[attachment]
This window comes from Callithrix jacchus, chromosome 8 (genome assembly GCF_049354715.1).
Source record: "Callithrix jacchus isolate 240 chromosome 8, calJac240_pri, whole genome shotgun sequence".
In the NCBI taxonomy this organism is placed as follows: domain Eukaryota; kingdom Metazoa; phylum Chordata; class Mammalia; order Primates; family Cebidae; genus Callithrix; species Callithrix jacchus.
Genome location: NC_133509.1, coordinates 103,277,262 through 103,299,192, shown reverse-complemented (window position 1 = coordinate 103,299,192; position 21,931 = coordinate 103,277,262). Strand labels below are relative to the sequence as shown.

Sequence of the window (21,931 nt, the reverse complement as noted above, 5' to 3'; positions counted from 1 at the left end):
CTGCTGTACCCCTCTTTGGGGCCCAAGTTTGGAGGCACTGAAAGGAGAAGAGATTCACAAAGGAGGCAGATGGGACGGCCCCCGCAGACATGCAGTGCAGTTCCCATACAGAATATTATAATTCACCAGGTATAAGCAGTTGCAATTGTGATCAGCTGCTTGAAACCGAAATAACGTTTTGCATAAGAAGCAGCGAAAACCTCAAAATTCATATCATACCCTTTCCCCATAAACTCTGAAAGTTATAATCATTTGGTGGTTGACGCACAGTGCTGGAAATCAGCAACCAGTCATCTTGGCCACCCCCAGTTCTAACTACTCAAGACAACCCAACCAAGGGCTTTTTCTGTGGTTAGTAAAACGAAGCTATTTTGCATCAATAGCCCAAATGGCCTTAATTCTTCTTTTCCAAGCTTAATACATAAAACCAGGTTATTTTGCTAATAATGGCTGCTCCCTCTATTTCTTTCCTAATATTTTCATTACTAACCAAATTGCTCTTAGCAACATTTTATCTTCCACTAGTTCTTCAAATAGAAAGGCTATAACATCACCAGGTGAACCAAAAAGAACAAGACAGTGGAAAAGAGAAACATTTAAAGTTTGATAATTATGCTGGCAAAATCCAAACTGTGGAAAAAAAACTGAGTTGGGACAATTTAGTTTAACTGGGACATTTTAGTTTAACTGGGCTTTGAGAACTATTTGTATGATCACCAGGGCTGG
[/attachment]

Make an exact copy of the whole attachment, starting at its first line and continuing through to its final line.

This window comes from Callithrix jacchus, chromosome 8 (genome assembly GCF_049354715.1).
Source record: "Callithrix jacchus isolate 240 chromosome 8, calJac240_pri, whole genome shotgun sequence".
In the NCBI taxonomy this organism is placed as follows: domain Eukaryota; kingdom Metazoa; phylum Chordata; class Mammalia; order Primates; family Cebidae; genus Callithrix; species Callithrix jacchus.
Genome location: NC_133509.1, coordinates 103,277,262 through 103,299,192, shown reverse-complemented (window position 1 = coordinate 103,299,192; position 21,931 = coordinate 103,277,262). Strand labels below are relative to the sequence as shown.

Sequence of the window (21,931 nt, the reverse complement as noted above, 5' to 3'; positions counted from 1 at the left end):
CTGCTGTACCCCTCTTTGGGGCCCAAGTTTGGAGGCACTGAAAGGAGAAGAGATTCACAAAGGAGGCAGATGGGACGGCCCCCGCAGACATGCAGTGCAGTTCCCATACAGAATATTATAATTCACCAGGTATAAGCAGTTGCAATTGTGATCAGCTGCTTGAAACCGAAATAACGTTTTGCATAAGAAGCAGCGAAAACCTCAAAATTCATATCATACCCTTTCCCCATAAACTCTGAAAGTTATAATCATTTGGTGGTTGACGCACAGTGCTGGAAATCAGCAACCAGTCATCTTGGCCACCCCCAGTTCTAACTACTCAAGACAACCCAACCAAGGGCTTTTTCTGTGGTTAGTAAAACGAAGCTATTTTGCATCAATAGCCCAAATGGCCTTAATTCTTCTTTTCCAAGCTTAATACATAAAACCAGGTTATTTTGCTAATAATGGCTGCTCCCTCTATTTCTTTCCTAATATTTTCATTACTAACCAAATTGCTCTTAGCAACATTTTATCTTCCACTAGTTCTTCAAATAGAAAGGCTATAACATCACCAGGTGAACCAAAAAGAACAAGACAGTGGAAAAGAGAAACATTTAAAGTTTGATAATTATGCTGGCAAAATCCAAACTGTGGAAAAAAAACTGAGTTGGGACAATTTAGTTTAACTGGGACATTTTAGTTTAACTGGGCTTTGAGAACTATTTGTATGATCACCAGGGCTGG